13. The method as recited in claim 2, further comprising generating an additional pulse, wherein when said pulse is asserted and said additional pulse is not asserted, said data is always latched on a same edge of the first clock signal, either a positive edge or a negative edge.
14. The method as recited in claim 13, wherein when both said pulse and said additional pulse are asserted, said data is latched on an edge different from said same edge.
15. The method as recited in claim 10, wherein both the first frequency and the second frequency are an integer multiple of a frequency of the reference clock signal, and the first frequency is not an integer multiple of the second frequency.
16. The system as recited in claim 11, wherein generating said pulse comprise repeatedly counting a given number of cycles of the first clock signal and detecting when selected counts occur.
17. The method as recited in claim 16, wherein a ratio of said first frequency to said second frequency is N:M, wherein said given number of cycles corresponds to N, and the number of selected counts detected corresponds to M.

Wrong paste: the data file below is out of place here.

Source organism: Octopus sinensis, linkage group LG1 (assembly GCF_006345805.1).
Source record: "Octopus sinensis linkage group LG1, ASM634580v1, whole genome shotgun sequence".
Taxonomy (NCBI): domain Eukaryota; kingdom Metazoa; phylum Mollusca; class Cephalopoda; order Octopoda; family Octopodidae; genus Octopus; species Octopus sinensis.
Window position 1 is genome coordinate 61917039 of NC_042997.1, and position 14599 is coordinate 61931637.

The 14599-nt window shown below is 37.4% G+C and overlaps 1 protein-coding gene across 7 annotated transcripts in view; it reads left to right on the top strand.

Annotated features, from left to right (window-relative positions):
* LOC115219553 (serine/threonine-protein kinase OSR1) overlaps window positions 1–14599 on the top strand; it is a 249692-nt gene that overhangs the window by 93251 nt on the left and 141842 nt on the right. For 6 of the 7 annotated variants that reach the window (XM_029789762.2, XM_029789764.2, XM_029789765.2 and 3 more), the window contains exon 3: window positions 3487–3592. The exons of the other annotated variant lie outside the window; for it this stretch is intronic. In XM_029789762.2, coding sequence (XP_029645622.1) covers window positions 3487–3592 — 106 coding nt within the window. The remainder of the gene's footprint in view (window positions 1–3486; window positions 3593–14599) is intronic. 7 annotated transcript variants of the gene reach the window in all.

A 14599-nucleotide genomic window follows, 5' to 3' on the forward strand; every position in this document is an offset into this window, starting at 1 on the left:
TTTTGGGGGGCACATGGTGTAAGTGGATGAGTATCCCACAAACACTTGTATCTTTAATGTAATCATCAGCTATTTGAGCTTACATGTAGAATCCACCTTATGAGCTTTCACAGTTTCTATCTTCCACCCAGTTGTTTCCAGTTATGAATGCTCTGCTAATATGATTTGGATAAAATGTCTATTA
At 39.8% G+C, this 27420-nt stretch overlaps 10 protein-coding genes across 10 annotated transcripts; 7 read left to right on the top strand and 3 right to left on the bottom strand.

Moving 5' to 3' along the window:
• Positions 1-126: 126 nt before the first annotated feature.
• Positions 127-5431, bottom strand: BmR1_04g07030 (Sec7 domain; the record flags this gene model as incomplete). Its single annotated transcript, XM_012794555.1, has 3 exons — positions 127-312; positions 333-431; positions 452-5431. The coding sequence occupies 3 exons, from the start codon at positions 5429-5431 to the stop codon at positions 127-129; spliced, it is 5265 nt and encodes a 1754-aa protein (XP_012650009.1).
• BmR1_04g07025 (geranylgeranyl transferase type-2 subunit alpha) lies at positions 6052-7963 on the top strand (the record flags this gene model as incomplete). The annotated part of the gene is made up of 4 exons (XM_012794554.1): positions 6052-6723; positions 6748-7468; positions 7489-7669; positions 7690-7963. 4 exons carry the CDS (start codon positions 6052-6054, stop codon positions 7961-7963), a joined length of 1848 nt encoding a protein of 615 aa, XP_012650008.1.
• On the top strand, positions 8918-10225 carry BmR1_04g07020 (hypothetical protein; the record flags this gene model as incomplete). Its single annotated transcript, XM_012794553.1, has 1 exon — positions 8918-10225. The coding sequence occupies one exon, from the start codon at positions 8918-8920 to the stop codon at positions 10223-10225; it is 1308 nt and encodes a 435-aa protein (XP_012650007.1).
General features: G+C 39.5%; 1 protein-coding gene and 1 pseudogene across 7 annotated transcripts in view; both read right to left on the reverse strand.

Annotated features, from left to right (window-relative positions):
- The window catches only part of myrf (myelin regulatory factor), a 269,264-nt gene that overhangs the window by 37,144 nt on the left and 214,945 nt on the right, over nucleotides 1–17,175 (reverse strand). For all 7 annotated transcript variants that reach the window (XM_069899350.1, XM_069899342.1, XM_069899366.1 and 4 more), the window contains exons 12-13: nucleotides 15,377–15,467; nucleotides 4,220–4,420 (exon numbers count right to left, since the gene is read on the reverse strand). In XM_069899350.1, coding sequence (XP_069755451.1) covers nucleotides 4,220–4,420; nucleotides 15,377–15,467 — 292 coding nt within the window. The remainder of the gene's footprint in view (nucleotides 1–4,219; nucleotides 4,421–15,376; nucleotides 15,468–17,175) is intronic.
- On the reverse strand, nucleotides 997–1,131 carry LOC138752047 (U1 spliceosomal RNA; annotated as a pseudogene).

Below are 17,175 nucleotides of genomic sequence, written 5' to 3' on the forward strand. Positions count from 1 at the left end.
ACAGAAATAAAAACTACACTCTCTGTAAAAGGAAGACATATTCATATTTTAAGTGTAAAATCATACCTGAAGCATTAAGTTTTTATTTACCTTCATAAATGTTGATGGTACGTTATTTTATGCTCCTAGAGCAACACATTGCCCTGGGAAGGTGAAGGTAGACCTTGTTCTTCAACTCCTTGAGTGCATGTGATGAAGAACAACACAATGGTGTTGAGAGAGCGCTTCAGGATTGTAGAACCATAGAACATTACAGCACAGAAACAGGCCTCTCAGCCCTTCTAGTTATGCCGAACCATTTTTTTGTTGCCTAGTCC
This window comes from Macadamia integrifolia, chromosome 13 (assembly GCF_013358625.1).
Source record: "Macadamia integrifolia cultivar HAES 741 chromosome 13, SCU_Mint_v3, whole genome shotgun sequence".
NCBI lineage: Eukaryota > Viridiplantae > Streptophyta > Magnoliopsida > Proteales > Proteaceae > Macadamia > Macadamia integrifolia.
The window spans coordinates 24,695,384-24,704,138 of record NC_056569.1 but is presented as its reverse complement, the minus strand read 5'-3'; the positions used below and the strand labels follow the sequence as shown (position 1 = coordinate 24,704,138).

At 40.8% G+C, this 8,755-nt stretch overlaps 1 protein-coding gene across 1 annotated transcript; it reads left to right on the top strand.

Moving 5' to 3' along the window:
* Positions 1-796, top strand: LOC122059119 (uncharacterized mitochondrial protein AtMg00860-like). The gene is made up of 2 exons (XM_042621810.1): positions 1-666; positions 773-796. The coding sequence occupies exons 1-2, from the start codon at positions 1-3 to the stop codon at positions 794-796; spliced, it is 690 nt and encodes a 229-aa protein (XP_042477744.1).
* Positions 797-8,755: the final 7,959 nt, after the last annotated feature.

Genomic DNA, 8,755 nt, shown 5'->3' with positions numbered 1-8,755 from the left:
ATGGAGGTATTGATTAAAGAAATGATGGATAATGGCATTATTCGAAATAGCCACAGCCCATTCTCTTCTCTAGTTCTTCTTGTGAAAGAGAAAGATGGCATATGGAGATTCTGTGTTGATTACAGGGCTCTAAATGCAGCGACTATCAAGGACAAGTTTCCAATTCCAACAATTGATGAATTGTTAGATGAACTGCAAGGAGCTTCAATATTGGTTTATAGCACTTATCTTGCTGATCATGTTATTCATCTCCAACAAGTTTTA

18. The method as recited in claim 17, wherein further comprising detecting selected values of the selected counts and generating an additional pulse in response thereto.
19. An apparatus for use in a multiple clock domain system, the apparatus comprising:
circuitry configured to generate a first clock signal derived from a source clock signal, wherein the first clock signal has a first frequency; and
a pulse generation unit coupled to receive the first clock signal, wherein the pulse generation unit is configured to:
repeatedly count a given number of cycles of the first clock signal; and